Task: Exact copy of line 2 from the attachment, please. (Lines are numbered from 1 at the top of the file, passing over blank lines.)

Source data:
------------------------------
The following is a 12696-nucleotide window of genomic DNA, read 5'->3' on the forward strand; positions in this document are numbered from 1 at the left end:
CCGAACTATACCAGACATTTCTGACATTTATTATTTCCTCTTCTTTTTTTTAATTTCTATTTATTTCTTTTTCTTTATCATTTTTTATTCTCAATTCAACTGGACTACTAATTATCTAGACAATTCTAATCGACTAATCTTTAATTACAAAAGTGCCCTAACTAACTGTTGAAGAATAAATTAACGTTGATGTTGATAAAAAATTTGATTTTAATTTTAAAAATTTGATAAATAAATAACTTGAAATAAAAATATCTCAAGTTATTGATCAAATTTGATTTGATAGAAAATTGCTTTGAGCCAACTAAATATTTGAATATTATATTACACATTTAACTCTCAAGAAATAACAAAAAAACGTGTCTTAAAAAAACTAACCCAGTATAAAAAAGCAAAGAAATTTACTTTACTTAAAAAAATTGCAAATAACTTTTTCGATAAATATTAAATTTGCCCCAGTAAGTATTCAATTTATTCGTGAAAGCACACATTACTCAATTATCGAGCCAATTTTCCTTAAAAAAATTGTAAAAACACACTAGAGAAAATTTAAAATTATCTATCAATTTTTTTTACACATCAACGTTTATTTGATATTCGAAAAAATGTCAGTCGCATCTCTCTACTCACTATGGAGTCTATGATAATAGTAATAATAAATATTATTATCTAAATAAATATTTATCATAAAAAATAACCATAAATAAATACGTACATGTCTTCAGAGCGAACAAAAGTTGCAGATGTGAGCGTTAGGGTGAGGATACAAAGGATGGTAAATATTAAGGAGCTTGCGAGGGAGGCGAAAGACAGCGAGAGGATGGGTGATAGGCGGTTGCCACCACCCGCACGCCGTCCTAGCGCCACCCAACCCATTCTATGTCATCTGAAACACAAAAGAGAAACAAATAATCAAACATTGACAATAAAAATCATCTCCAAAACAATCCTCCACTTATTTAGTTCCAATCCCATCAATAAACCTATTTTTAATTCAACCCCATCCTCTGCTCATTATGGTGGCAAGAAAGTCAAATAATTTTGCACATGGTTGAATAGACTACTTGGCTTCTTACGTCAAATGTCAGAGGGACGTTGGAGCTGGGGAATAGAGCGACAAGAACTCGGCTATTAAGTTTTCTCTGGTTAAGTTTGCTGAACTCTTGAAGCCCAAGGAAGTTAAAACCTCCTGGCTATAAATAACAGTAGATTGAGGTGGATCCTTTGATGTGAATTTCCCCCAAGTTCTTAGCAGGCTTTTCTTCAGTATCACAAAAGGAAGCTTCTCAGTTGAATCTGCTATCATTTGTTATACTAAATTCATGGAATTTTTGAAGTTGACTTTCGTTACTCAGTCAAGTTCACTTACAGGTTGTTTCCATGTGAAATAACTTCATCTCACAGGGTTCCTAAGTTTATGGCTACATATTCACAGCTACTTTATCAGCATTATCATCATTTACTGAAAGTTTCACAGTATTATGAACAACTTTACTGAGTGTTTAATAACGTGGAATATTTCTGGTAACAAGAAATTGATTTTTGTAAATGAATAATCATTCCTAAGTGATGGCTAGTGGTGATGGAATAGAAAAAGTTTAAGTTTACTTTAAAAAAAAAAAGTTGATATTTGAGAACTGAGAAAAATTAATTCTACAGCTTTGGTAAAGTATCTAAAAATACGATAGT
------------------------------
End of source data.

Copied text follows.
CCGAACTATACCAGACATTTCTGACATTTATTATTTCCTCTTCTTTTTTTTAATTTCTATTTATTTCTTTTTCTTTATCATTTTTTATTCTCAATTCAACTGGACTACTAATTATCTAGACAATTCTAATCGACTAATCTTTAATTACAAAAGTGCCCTAACTAACTGTTGAAGAATAAATTAACGTTGATGTTGATAAAAAATTTGATTTTAATTTTAAAAATTTGATAAATAAATAACTTGAAATAAAAATATCTCAAGTTATTGATCAAATTTGATTTGATAGAAAATTGCTTTGAGCCAACTAAATATTTGAATATTATATTACACATTTAACTCTCAAGAAATAACAAAAAAACGTGTCTTAAAAAAACTAACCCAGTATAAAAAAGCAAAGAAATTTACTTTACTTAAAAAAATTGCAAATAACTTTTTCGATAAATATTAAATTTGCCCCAGTAAGTATTCAATTTATTCGTGAAAGCACACATTACTCAATTATCGAGCCAATTTTCCTTAAAAAAATTGTAAAAACACACTAGAGAAAATTTAAAATTATCTATCAATTTTTTTTACACATCAACGTTTATTTGATATTCGAAAAAATGTCAGTCGCATCTCTCTACTCACTATGGAGTCTATGATAATAGTAATAATAAATATTATTATCTAAATAAATATTTATCATAAAAAATAACCATAAATAAATACGTACATGTCTTCAGAGCGAACAAAAGTTGCAGATGTGAGCGTTAGGGTGAGGATACAAAGGATGGTAAATATTAAGGAGCTTGCGAGGGAGGCGAAAGACAGCGAGAGGATGGGTGATAGGCGGTTGCCACCACCCGCACGCCGTCCTAGCGCCACCCAACCCATTCTATGTCATCTGAAACACAAAAGAGAAACAAATAATCAAACATTGACAATAAAAATCATCTCCAAAACAATCCTCCACTTATTTAGTTCCAATCCCATCAATAAACCTATTTTTAATTCAACCCCATCCTCTGCTCATTATGGTGGCAAGAAAGTCAAATAATTTTGCACATGGTTGAATAGACTACTTGGCTTCTTACGTCAAATGTCAGAGGGACGTTGGAGCTGGGGAATAGAGCGACAAGAACTCGGCTATTAAGTTTTCTCTGGTTAAGTTTGCTGAACTCTTGAAGCCCAAGGAAGTTAAAACCTCCTGGCTATAAATAACAGTAGATTGAGGTGGATCCTTTGATGTGAATTTCCCCCAAGTTCTTAGCAGGCTTTTCTTCAGTATCACAAAAGGAAGCTTCTCAGTTGAATCTGCTATCATTTGTTATACTAAATTCATGGAATTTTTGAAGTTGACTTTCGTTACTCAGTCAAGTTCACTTACAGGTTGTTTCCATGTGAAATAACTTCATCTCACAGGGTTCCTAAGTTTATGGCTACATATTCACAGCTACTTTATCAGCATTATCATCATTTACTGAAAGTTTCACAGTATTATGAACAACTTTACTGAGTGTTTAATAACGTGGAATATTTCTGGTAACAAGAAATTGATTTTTGTAAATGAATAATCATTCCTAAGTGATGGCTAGTGGTGATGGAATAGAAAAAGTTTAAGTTTACTTTAAAAAAAAAAAGTTGATATTTGAGAACTGAGAAAAATTAATTCTACAGCTTTGGTAAAGTATCTAAAAATACGATAGT